Resumes matter, particularly for lawyers who are seeking highly sought-after in-house positions. A recruitment professional takes about fiveseconds to decide how to act upon your candidacy. Your resume shouldlook clean and organized and provide easy-to-digest, compellinginformation to land you an interview.
Each in-house counsel role requires considered thought for the content,highlights and formatting of your resume. For example, if you are handling corporate, M&A, securities, employmentand governance work in your current role, and the role for which you areapplying is more focused on general corporate and M&A work, then yourresume should be tailored to emphasize that work and results achieved.
The five tips below are general rules to consider when writing your resumefor an in-house counsel position.
- Align your resume with each position’s requirements. Use eachjob posting as a checklist for your own resume. If you are a law firm lawyer looking to move in-house, align yoursubstantive expertise and experience. If you are a deputy general counsel seeking a general counsel position,your resume should show you have succeeded in handling the business aspects of your position. If you are ageneral counsel, include all subject matter oversight of your direct reports.
- Use highlights or headings to guide the reader and organize experience. The most impactful and easy-to-read resumes are ones that list experience and achievements in bulleted format. Adding bolded or underlinedtext or headings to highlight different practice areas, skills, and achievements will help your resume pop. Thisemphasis enables the reader to process quickly how you might fit into the company. Use the job requirements asa guide for the highlights and headings. As an example, if you are applying for a general counsel position of a public company, your headings could include: Executive Leadership; Shareholder Engagement & ESG; M&AAchievements; Employment Counseling; and Securities Compliance.
- Show achievements, results and impact of your work. Business leaders want to know how you will addvalue. Show the reader how you could help a company achieve its goals by describing not only your skills but alsoyour successes. If your resume contains language such as “with responsibility for,” consider removing thosewords and replacing them with action verbs such as leading, motivating, or analyzing.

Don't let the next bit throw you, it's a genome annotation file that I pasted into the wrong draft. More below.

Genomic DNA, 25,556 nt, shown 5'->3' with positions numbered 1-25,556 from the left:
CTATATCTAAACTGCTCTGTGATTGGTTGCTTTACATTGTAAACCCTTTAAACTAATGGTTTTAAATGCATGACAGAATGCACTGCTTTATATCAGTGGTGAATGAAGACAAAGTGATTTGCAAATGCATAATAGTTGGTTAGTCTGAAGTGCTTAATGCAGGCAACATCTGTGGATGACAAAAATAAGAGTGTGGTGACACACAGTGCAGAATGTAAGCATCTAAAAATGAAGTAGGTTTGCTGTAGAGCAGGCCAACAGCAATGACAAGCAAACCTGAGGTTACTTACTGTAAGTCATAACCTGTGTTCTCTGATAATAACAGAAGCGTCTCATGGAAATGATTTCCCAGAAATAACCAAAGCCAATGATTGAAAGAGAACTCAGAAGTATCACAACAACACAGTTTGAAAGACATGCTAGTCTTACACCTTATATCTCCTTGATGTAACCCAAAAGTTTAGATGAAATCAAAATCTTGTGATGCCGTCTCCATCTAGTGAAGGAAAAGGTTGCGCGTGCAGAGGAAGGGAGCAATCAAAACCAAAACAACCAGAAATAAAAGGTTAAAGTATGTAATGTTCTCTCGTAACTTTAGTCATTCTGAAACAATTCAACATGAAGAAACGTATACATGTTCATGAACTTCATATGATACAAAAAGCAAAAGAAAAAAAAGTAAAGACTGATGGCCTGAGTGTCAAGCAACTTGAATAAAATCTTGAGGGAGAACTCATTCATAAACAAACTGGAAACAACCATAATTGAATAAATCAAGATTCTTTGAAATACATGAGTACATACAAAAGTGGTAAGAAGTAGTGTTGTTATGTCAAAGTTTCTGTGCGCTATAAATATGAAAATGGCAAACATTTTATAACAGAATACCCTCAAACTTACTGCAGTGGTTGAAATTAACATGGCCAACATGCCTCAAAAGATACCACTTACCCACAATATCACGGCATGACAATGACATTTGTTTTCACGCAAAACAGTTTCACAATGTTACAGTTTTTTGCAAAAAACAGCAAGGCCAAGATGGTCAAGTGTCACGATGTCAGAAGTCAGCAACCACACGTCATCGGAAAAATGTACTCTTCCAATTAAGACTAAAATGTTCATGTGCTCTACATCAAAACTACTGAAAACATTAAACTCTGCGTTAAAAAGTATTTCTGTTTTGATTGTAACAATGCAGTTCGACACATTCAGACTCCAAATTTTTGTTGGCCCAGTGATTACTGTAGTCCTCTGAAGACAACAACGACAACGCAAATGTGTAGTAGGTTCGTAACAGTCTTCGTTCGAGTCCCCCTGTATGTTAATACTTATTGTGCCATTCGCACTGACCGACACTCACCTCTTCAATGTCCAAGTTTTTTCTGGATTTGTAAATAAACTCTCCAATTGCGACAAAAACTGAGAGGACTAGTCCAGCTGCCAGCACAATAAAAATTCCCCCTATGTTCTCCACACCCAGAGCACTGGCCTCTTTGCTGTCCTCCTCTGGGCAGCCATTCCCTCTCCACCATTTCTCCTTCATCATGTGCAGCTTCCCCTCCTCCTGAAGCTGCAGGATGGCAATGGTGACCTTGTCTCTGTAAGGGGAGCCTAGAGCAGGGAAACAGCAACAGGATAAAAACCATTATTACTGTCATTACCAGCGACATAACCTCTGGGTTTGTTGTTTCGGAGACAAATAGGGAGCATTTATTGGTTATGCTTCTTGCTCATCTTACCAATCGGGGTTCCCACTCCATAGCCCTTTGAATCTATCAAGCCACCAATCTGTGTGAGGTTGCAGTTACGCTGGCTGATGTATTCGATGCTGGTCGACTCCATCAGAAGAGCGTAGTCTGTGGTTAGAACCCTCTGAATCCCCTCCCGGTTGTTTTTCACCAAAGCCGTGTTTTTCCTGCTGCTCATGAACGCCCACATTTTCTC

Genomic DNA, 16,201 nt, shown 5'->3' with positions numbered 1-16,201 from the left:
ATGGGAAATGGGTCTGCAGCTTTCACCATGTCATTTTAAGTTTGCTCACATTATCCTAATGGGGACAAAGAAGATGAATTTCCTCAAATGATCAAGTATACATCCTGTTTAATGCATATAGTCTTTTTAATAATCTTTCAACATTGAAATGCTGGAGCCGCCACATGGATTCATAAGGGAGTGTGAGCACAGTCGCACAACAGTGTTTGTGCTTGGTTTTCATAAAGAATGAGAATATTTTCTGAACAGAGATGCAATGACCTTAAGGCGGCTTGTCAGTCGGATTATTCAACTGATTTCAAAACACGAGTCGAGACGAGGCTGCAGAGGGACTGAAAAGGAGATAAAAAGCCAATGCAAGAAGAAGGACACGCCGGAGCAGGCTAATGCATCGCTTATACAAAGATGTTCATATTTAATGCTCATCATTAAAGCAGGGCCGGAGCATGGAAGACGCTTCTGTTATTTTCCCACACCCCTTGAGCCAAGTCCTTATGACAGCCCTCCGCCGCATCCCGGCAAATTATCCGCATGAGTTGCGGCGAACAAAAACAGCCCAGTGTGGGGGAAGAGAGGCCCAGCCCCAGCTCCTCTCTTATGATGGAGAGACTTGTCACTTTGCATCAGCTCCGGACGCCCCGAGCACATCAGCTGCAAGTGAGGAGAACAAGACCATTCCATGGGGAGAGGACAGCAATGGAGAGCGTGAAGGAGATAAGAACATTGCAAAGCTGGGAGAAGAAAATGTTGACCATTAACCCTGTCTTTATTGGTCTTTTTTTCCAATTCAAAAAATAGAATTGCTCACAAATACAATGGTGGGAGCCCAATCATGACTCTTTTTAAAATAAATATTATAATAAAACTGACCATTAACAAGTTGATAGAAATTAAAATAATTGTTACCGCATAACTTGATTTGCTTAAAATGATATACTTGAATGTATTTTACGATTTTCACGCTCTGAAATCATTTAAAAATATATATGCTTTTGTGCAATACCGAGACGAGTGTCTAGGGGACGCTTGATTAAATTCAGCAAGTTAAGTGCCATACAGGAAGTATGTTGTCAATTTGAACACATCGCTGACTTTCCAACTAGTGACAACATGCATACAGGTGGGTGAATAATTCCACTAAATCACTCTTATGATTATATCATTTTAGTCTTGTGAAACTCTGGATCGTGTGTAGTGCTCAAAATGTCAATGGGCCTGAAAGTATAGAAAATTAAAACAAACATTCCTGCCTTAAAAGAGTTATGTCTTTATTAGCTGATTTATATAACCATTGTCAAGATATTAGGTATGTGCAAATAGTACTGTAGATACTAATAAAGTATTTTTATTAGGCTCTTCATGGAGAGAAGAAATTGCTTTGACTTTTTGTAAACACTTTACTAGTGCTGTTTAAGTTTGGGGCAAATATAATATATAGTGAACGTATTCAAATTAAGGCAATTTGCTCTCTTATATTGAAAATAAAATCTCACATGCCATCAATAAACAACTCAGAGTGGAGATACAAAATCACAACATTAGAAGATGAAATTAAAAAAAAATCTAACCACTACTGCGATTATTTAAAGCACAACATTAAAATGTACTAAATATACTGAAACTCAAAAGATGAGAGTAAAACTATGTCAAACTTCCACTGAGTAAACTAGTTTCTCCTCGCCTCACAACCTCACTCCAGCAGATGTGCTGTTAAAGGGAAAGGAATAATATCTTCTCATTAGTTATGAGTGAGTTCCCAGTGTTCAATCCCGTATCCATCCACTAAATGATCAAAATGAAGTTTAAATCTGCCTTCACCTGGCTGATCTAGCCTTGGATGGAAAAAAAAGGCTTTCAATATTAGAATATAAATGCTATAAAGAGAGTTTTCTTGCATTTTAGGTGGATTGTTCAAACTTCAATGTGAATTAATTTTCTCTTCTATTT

- Add white space and remove clutter. Resumes that have spaces between jobs, company names, titles, bulletpoints, and section headings are much easier to read and comprehend than resumes without enough whitespace. If your resume is cluttered, the chances are greater that it will be relegated to the bottom of the pile. Werecommend adding spaces and removing or condensing older information that is no longer relevant. If your workexperience is more than 10 years ago the space given to it on your resume should be considerably smaller.
- Summary and core competencies at the top. If you have worked in-house for many years, it may help toadd a title to the top of your resume (e.g., Corporate Counsel; Compliance & Privacy Counsel; or EmploymentCounsel); a two- or three-sentence paragraph below the title that summarizes your experience achievement; andsometimes a bullet list of core competencies.
You should style your summary and core competencies using language consistent with the job requirements, and ina way that non-lawyers who may be screening your resume will understand quickly to compare you with otherapplicants. If you have worked only in a law firm, and your resume contains prominent subheadings, it’sunnecessary to add a summary. Only add a top section if it will add value.
A top-notch in-house counsel resume also needs to be error-free. Proofread your resume from top to bottom andthen from bottom to top for both content and typographical errors. Then ask a friend to read it over for content andform. When you get the call for an interview, you will know your resume made a positive first impression. And youwill be on your way to landing that coveted in-house counsel position.